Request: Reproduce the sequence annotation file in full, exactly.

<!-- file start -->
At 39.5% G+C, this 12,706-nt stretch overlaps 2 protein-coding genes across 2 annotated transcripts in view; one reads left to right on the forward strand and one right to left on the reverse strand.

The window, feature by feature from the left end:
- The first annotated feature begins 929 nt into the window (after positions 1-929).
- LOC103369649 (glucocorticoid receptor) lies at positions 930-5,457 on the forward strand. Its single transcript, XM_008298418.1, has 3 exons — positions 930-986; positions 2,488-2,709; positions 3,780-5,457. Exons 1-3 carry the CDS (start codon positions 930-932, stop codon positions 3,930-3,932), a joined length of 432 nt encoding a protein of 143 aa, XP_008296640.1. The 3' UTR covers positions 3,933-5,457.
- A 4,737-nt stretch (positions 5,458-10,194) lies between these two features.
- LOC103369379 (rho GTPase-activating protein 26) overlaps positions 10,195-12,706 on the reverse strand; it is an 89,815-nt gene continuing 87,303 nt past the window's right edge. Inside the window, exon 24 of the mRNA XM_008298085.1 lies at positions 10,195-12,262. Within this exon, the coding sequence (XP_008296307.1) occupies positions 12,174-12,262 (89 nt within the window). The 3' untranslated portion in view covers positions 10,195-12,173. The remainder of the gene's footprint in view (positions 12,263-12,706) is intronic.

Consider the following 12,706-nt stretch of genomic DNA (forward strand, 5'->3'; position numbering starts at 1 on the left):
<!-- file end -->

At 39.5% G+C, this 12,706-nt stretch overlaps 2 protein-coding genes across 2 annotated transcripts in view; one reads left to right on the forward strand and one right to left on the reverse strand.

The window, feature by feature from the left end:
- The first annotated feature begins 929 nt into the window (after positions 1-929).
- LOC103369649 (glucocorticoid receptor) lies at positions 930-5,457 on the forward strand. Its single transcript, XM_008298418.1, has 3 exons — positions 930-986; positions 2,488-2,709; positions 3,780-5,457. Exons 1-3 carry the CDS (start codon positions 930-932, stop codon positions 3,930-3,932), a joined length of 432 nt encoding a protein of 143 aa, XP_008296640.1. The 3' UTR covers positions 3,933-5,457.
- A 4,737-nt stretch (positions 5,458-10,194) lies between these two features.
- LOC103369379 (rho GTPase-activating protein 26) overlaps positions 10,195-12,706 on the reverse strand; it is an 89,815-nt gene continuing 87,303 nt past the window's right edge. Inside the window, exon 24 of the mRNA XM_008298085.1 lies at positions 10,195-12,262. Within this exon, the coding sequence (XP_008296307.1) occupies positions 12,174-12,262 (89 nt within the window). The 3' untranslated portion in view covers positions 10,195-12,173. The remainder of the gene's footprint in view (positions 12,263-12,706) is intronic.

Consider the following 12,706-nt stretch of genomic DNA (forward strand, 5'->3'; position numbering starts at 1 on the left):